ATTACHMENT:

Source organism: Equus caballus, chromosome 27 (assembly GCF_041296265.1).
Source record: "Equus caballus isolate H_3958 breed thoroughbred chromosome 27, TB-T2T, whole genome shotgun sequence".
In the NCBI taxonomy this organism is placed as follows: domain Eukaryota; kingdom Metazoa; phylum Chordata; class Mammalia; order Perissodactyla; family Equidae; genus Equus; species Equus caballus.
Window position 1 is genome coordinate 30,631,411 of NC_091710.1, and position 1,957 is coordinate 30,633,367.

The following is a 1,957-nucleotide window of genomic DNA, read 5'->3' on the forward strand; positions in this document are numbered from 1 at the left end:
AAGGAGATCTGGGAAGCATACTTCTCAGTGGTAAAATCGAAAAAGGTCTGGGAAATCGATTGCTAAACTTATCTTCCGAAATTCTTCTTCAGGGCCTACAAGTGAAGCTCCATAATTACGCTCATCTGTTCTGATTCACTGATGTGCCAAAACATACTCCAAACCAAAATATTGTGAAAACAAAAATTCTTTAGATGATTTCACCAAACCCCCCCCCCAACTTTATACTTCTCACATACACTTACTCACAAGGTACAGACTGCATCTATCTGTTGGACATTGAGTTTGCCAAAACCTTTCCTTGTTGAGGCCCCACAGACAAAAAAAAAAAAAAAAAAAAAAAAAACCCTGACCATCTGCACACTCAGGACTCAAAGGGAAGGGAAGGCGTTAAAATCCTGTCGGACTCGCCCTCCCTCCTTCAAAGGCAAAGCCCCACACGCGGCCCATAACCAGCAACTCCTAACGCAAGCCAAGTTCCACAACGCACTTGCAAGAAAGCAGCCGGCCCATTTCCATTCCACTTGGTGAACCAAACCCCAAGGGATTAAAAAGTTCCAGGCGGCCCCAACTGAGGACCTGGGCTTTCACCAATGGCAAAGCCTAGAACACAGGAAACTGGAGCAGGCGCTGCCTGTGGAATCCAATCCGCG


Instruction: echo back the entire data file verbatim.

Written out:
Source organism: Equus caballus, chromosome 27 (assembly GCF_041296265.1).
Source record: "Equus caballus isolate H_3958 breed thoroughbred chromosome 27, TB-T2T, whole genome shotgun sequence".
In the NCBI taxonomy this organism is placed as follows: domain Eukaryota; kingdom Metazoa; phylum Chordata; class Mammalia; order Perissodactyla; family Equidae; genus Equus; species Equus caballus.
Window position 1 is genome coordinate 30,631,411 of NC_091710.1, and position 1,957 is coordinate 30,633,367.

The following is a 1,957-nucleotide window of genomic DNA, read 5'->3' on the forward strand; positions in this document are numbered from 1 at the left end:
AAGGAGATCTGGGAAGCATACTTCTCAGTGGTAAAATCGAAAAAGGTCTGGGAAATCGATTGCTAAACTTATCTTCCGAAATTCTTCTTCAGGGCCTACAAGTGAAGCTCCATAATTACGCTCATCTGTTCTGATTCACTGATGTGCCAAAACATACTCCAAACCAAAATATTGTGAAAACAAAAATTCTTTAGATGATTTCACCAAACCCCCCCCCCAACTTTATACTTCTCACATACACTTACTCACAAGGTACAGACTGCATCTATCTGTTGGACATTGAGTTTGCCAAAACCTTTCCTTGTTGAGGCCCCACAGACAAAAAAAAAAAAAAAAAAAAAAAAAACCCTGACCATCTGCACACTCAGGACTCAAAGGGAAGGGAAGGCGTTAAAATCCTGTCGGACTCGCCCTCCCTCCTTCAAAGGCAAAGCCCCACACGCGGCCCATAACCAGCAACTCCTAACGCAAGCCAAGTTCCACAACGCACTTGCAAGAAAGCAGCCGGCCCATTTCCATTCCACTTGGTGAACCAAACCCCAAGGGATTAAAAAGTTCCAGGCGGCCCCAACTGAGGACCTGGGCTTTCACCAATGGCAAAGCCTAGAACACAGGAAACTGGAGCAGGCGCTGCCTGTGGAATCCAATCCGCG